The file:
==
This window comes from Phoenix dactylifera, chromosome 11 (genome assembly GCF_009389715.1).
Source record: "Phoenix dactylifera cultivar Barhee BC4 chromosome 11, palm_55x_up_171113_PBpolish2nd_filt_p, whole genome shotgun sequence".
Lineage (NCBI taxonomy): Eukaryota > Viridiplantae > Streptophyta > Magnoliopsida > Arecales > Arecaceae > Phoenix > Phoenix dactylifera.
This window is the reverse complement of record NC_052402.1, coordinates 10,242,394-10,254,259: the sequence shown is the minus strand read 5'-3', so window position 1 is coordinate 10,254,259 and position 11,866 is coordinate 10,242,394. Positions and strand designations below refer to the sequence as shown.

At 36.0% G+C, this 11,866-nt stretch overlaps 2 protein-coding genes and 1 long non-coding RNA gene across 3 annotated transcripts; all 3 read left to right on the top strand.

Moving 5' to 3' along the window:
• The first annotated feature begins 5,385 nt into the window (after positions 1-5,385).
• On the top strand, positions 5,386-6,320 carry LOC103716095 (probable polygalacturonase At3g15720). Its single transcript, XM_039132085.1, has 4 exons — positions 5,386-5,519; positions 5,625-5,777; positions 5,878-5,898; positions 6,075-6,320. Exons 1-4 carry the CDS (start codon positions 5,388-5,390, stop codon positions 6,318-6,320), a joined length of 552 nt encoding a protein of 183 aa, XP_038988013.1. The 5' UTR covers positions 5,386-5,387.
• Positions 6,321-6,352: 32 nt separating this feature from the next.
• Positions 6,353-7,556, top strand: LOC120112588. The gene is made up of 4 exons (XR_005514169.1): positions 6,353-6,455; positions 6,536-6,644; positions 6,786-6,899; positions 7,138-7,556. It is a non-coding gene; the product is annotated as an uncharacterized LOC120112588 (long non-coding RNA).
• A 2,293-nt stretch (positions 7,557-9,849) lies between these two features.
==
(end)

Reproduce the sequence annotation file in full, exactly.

This window comes from Phoenix dactylifera, chromosome 11 (genome assembly GCF_009389715.1).
Source record: "Phoenix dactylifera cultivar Barhee BC4 chromosome 11, palm_55x_up_171113_PBpolish2nd_filt_p, whole genome shotgun sequence".
Lineage (NCBI taxonomy): Eukaryota > Viridiplantae > Streptophyta > Magnoliopsida > Arecales > Arecaceae > Phoenix > Phoenix dactylifera.
This window is the reverse complement of record NC_052402.1, coordinates 10,242,394-10,254,259: the sequence shown is the minus strand read 5'-3', so window position 1 is coordinate 10,254,259 and position 11,866 is coordinate 10,242,394. Positions and strand designations below refer to the sequence as shown.

At 36.0% G+C, this 11,866-nt stretch overlaps 2 protein-coding genes and 1 long non-coding RNA gene across 3 annotated transcripts; all 3 read left to right on the top strand.

Moving 5' to 3' along the window:
• The first annotated feature begins 5,385 nt into the window (after positions 1-5,385).
• On the top strand, positions 5,386-6,320 carry LOC103716095 (probable polygalacturonase At3g15720). Its single transcript, XM_039132085.1, has 4 exons — positions 5,386-5,519; positions 5,625-5,777; positions 5,878-5,898; positions 6,075-6,320. Exons 1-4 carry the CDS (start codon positions 5,388-5,390, stop codon positions 6,318-6,320), a joined length of 552 nt encoding a protein of 183 aa, XP_038988013.1. The 5' UTR covers positions 5,386-5,387.
• Positions 6,321-6,352: 32 nt separating this feature from the next.
• Positions 6,353-7,556, top strand: LOC120112588. The gene is made up of 4 exons (XR_005514169.1): positions 6,353-6,455; positions 6,536-6,644; positions 6,786-6,899; positions 7,138-7,556. It is a non-coding gene; the product is annotated as an uncharacterized LOC120112588 (long non-coding RNA).
• A 2,293-nt stretch (positions 7,557-9,849) lies between these two features.